"Without uric acid, no gout," has been for many years a generally accepted dictum. And yet in spite of many investigations the relation of uric acid to gout has not been clearly established. In the diagnosis of gout by chemical means the same uncertainty exists. The uric acid may be increased in the blood and diminished in the urine, but the diagnostic value of these findings is doubtful. The development of new methods in biochemistry within the past few years permits a more thorough study of the factors governing the excretion of uric acid, and for this reason we have reinvestigated this subject.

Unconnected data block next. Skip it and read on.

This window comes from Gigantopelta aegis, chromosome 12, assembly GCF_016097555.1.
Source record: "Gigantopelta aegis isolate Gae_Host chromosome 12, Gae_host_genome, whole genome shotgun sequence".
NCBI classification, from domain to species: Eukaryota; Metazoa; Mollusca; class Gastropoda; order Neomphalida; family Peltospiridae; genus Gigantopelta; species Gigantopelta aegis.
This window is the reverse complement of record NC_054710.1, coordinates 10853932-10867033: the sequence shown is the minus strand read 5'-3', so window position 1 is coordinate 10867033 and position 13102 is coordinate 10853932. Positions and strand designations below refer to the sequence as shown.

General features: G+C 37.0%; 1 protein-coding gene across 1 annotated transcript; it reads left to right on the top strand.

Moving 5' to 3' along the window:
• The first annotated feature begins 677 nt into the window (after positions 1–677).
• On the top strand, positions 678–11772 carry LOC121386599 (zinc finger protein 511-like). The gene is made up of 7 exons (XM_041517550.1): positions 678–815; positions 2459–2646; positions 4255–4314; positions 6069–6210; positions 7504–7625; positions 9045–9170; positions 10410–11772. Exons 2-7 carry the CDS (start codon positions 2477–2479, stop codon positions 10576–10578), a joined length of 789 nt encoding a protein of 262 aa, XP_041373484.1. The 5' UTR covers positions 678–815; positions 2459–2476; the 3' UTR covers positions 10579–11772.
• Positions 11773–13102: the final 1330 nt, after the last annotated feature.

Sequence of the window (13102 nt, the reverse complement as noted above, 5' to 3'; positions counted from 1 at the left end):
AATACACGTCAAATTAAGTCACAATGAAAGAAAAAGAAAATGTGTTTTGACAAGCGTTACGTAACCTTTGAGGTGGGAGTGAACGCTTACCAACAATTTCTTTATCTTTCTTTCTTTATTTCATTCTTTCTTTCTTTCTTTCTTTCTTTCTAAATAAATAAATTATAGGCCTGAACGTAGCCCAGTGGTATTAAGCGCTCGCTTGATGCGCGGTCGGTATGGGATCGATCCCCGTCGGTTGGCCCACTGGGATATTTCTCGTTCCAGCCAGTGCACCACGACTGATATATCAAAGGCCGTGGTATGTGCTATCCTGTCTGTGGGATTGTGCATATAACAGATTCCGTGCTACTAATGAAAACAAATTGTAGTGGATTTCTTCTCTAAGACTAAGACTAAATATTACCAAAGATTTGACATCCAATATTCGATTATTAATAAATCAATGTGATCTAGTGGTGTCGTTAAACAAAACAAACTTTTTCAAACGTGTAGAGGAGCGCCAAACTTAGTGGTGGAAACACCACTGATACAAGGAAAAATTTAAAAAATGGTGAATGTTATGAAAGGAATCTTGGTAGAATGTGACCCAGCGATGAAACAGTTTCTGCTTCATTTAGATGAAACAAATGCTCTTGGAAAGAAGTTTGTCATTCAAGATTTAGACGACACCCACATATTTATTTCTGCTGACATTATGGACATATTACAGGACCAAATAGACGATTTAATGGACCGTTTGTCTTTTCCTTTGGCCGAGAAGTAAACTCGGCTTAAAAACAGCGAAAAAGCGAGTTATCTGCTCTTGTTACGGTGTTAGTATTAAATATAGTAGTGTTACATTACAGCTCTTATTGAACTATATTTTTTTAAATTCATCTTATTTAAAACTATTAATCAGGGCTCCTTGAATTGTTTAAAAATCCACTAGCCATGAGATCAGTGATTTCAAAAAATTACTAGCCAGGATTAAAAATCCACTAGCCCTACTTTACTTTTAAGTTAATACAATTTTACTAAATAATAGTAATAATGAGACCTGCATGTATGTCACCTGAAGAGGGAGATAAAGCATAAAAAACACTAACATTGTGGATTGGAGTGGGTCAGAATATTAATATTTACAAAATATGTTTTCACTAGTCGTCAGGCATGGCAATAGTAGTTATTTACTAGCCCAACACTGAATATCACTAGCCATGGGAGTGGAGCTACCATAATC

Our studies on gout have been along the following four lines:
A comparison of the uric acid content of the blood in the gouty and in the nongouty.
The results obtained by the intravenous injections of uric acid in the gouty and in the nongouty.
A comparison of